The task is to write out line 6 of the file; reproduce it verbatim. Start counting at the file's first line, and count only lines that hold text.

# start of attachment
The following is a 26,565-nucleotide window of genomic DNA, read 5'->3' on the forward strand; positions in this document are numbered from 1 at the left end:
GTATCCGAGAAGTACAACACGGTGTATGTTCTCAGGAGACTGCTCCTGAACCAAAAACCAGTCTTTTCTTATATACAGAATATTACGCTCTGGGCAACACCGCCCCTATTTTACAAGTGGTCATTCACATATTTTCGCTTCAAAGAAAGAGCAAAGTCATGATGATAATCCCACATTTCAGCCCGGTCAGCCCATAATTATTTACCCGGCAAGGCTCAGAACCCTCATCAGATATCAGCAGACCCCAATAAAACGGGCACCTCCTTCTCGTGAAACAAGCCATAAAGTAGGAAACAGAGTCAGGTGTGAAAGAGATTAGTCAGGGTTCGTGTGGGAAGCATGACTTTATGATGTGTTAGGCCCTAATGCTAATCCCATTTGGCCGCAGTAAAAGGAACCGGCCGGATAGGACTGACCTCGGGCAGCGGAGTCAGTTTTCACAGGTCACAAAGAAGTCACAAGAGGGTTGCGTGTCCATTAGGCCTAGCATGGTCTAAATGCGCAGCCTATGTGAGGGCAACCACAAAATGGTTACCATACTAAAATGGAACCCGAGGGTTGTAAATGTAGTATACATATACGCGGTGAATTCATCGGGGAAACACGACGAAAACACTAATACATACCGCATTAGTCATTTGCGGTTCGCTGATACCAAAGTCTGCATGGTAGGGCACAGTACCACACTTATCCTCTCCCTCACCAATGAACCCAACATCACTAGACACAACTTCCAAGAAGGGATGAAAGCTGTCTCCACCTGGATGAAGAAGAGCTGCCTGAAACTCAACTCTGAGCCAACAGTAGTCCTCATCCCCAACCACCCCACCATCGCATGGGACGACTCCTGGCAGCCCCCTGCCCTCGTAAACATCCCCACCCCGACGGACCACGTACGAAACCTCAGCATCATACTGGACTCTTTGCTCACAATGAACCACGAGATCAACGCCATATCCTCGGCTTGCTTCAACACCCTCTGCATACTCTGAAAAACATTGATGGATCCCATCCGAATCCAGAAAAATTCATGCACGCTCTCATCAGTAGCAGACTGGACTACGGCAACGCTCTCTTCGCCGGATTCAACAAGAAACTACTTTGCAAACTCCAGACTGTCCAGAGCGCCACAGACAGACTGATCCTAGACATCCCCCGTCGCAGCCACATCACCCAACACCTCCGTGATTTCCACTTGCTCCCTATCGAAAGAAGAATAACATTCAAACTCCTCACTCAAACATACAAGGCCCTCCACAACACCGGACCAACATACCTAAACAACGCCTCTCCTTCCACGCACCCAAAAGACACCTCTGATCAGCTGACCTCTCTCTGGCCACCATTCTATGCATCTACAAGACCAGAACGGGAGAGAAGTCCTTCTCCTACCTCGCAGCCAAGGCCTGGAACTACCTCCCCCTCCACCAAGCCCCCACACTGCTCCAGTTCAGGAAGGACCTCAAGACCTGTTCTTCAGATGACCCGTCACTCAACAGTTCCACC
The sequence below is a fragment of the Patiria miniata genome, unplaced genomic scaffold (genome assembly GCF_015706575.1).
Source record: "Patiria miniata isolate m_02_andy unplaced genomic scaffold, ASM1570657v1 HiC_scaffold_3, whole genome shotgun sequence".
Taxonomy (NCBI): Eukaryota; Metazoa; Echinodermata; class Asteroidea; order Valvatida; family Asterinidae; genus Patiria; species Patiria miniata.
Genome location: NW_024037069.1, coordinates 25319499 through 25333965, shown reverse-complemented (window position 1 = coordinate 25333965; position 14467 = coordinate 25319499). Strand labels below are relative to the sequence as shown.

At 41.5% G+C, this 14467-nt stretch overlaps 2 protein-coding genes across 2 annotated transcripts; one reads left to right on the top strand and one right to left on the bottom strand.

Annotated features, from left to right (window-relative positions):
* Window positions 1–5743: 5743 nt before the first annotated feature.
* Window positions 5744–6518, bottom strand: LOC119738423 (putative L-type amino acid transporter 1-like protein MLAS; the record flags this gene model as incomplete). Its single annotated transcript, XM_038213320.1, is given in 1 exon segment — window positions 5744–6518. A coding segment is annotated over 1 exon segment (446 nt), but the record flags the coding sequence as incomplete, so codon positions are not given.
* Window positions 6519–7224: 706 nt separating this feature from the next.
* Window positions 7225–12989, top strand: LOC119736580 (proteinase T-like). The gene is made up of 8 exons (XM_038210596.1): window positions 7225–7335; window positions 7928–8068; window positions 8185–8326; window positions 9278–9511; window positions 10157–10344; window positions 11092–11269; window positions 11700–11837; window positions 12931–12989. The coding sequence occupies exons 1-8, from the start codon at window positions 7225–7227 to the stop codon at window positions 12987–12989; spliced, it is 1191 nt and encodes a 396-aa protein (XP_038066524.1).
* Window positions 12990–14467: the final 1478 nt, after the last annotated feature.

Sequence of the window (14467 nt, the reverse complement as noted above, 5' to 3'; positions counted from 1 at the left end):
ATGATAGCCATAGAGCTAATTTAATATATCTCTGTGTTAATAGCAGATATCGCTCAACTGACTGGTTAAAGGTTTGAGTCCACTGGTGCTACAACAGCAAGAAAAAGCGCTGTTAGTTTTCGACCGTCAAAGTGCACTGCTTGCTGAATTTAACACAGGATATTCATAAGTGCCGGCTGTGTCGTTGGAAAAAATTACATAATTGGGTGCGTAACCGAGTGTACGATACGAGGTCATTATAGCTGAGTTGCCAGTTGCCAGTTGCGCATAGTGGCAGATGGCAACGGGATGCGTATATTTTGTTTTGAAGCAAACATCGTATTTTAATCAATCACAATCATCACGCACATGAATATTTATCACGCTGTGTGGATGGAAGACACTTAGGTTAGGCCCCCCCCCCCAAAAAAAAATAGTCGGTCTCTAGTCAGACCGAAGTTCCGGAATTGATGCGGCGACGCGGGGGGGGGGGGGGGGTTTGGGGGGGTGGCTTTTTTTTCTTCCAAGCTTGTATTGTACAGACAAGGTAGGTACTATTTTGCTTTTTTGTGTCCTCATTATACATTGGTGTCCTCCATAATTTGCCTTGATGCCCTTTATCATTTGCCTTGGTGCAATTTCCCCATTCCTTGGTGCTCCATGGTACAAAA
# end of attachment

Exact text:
Genome location: NW_024037069.1, coordinates 25319499 through 25333965, shown reverse-complemented (window position 1 = coordinate 25333965; position 14467 = coordinate 25319499). Strand labels below are relative to the sequence as shown.